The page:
My family has not had great teeth, so I'm sure there's some genetics involved here. But from the time I was young and in grade school, I remember having decay in my mouth. So through the many years there has been decay, loss of teeth, temporary replacements in every area of my mouth.
The moment that really was a turning point for me was not liking my smile, not liking how I speak. Not wanting to smile. Not wanting to speak. Being so cognizant of what I could eat and not eat and in front of whom, and, you know, chewing, all of those things that your mouth affects.
And nothing was right, nothing was good, and I didn't like me from that perspective. So I knew that it came to the point where I had to get treatment, get it taken care of, not to mention the health concerns that go with all of that. That it just came to a head. And I said, "I can't be this way anymore."
The initial consultation was pretty interesting. I had not yet had a full exam of my mouth, but just kind of a look-see. And then they sat down and said, "Here's what we think needs to be done. Here's what we know needs to be done. And after some further examination, we'll come to a final plan." But ultimately got to the decision to do the full upper and lower replacement. It was necessary. I mean, I knew that there was very little that could be saved. And if I'm really here to make it the best that it can be, which Dr. Goldin was sharing with me, I knew that it had to be completely done.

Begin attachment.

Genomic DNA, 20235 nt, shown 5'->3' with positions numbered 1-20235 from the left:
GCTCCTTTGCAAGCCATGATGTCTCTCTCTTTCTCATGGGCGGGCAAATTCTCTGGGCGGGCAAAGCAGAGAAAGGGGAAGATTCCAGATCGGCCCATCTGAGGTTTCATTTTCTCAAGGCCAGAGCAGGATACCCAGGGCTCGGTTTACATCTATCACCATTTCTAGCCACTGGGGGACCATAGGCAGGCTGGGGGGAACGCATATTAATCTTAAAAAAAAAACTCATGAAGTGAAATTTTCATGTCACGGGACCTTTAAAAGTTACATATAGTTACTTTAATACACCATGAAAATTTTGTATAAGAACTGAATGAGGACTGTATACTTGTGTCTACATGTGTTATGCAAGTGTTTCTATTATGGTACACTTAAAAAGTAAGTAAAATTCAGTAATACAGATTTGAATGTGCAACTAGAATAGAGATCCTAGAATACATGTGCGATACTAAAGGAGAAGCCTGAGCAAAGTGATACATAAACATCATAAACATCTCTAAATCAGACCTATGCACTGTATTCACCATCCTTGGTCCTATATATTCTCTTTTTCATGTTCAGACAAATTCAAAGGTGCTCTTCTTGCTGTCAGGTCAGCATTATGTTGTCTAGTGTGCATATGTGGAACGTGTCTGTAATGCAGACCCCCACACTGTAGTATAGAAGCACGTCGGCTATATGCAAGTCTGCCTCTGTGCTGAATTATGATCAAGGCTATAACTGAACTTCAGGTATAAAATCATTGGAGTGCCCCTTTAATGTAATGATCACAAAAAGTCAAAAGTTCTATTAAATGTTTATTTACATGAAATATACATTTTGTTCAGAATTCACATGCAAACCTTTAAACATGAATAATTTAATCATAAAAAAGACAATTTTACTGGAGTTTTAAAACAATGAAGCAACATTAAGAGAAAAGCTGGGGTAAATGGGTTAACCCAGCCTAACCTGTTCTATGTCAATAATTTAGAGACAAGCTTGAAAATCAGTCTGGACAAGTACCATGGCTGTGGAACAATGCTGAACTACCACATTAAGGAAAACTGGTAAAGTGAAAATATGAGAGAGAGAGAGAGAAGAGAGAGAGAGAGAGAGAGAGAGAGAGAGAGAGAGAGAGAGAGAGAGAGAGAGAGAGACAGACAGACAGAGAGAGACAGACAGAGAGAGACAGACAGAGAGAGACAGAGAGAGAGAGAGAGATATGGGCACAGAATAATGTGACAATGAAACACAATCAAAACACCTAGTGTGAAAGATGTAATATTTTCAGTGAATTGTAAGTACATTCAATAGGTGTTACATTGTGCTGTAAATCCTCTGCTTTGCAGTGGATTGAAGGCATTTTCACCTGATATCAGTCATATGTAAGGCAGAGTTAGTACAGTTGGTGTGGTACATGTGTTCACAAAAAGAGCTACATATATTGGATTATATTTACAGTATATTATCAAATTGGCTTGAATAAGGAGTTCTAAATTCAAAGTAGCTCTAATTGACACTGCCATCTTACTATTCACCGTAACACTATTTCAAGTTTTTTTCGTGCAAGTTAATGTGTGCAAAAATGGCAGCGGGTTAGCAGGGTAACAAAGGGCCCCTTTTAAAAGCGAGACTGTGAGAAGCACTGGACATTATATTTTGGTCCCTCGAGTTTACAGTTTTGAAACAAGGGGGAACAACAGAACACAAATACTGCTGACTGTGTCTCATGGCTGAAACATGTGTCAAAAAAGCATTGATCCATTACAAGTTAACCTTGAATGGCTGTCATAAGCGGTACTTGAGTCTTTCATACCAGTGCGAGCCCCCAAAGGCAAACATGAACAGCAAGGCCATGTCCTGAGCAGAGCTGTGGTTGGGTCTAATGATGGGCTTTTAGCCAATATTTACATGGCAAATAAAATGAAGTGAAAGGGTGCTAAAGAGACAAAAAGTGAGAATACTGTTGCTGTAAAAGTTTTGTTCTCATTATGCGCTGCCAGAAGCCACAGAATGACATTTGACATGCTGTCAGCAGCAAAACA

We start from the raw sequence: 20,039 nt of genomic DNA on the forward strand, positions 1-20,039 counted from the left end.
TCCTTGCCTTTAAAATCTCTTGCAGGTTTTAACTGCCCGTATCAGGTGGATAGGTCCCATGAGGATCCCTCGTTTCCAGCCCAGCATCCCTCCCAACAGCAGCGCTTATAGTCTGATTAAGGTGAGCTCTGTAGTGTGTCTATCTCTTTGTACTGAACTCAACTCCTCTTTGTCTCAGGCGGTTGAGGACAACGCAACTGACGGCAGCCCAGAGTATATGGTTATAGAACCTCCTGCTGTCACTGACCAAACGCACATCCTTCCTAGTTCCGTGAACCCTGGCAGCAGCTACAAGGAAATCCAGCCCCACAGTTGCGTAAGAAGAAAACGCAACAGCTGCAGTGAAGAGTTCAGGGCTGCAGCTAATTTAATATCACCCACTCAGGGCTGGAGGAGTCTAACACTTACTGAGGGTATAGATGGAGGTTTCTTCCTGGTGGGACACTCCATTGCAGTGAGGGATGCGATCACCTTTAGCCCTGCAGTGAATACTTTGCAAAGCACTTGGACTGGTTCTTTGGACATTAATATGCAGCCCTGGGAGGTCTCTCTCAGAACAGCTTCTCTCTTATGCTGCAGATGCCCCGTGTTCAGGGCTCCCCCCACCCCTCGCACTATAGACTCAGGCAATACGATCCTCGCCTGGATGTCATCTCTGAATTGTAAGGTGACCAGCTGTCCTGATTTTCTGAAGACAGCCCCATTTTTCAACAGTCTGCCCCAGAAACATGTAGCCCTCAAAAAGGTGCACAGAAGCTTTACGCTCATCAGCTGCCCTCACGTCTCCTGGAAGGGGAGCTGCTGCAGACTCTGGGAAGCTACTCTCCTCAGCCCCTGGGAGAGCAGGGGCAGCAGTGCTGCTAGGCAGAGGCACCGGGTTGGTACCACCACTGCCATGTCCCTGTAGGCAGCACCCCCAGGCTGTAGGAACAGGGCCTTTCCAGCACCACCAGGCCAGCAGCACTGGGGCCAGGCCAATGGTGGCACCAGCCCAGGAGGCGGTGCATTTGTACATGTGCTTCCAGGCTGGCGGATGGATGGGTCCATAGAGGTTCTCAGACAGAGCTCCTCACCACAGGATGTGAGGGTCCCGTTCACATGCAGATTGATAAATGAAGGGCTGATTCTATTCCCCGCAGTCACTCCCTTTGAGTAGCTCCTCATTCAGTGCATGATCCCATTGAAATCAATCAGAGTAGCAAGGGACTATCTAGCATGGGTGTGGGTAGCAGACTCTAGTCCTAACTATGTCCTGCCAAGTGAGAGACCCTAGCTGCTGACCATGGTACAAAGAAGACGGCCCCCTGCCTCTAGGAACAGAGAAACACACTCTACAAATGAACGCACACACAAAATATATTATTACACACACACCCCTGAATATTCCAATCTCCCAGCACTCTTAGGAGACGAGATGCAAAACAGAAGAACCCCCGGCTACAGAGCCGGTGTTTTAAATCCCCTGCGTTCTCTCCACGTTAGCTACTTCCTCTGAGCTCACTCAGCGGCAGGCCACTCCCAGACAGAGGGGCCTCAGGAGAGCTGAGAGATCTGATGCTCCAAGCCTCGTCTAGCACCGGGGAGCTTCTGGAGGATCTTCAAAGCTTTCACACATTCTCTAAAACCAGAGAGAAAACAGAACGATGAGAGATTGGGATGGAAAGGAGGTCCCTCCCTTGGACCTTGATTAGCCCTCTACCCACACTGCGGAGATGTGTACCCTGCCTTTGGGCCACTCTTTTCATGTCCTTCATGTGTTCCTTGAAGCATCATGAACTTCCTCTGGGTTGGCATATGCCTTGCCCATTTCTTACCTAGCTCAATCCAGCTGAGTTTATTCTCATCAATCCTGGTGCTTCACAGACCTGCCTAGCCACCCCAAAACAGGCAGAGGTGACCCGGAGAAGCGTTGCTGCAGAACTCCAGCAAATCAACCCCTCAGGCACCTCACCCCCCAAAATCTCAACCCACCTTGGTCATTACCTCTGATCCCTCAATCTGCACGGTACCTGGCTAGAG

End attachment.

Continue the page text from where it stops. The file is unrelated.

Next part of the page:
When I received the implants, you go through a day of process, surgery, etc. while you're comforted during the procedure. I had very little discomfort afterwards. A little bit of soreness, a little bit of swelling, but didn't last very long at all. And at this point, there has been several changes. I think the biggest one for me is that I like to smile again, and I hadn't been able to do that freely for a long time. And I can laugh, and I can smile, and I'm very, very comfortable and happy doing that.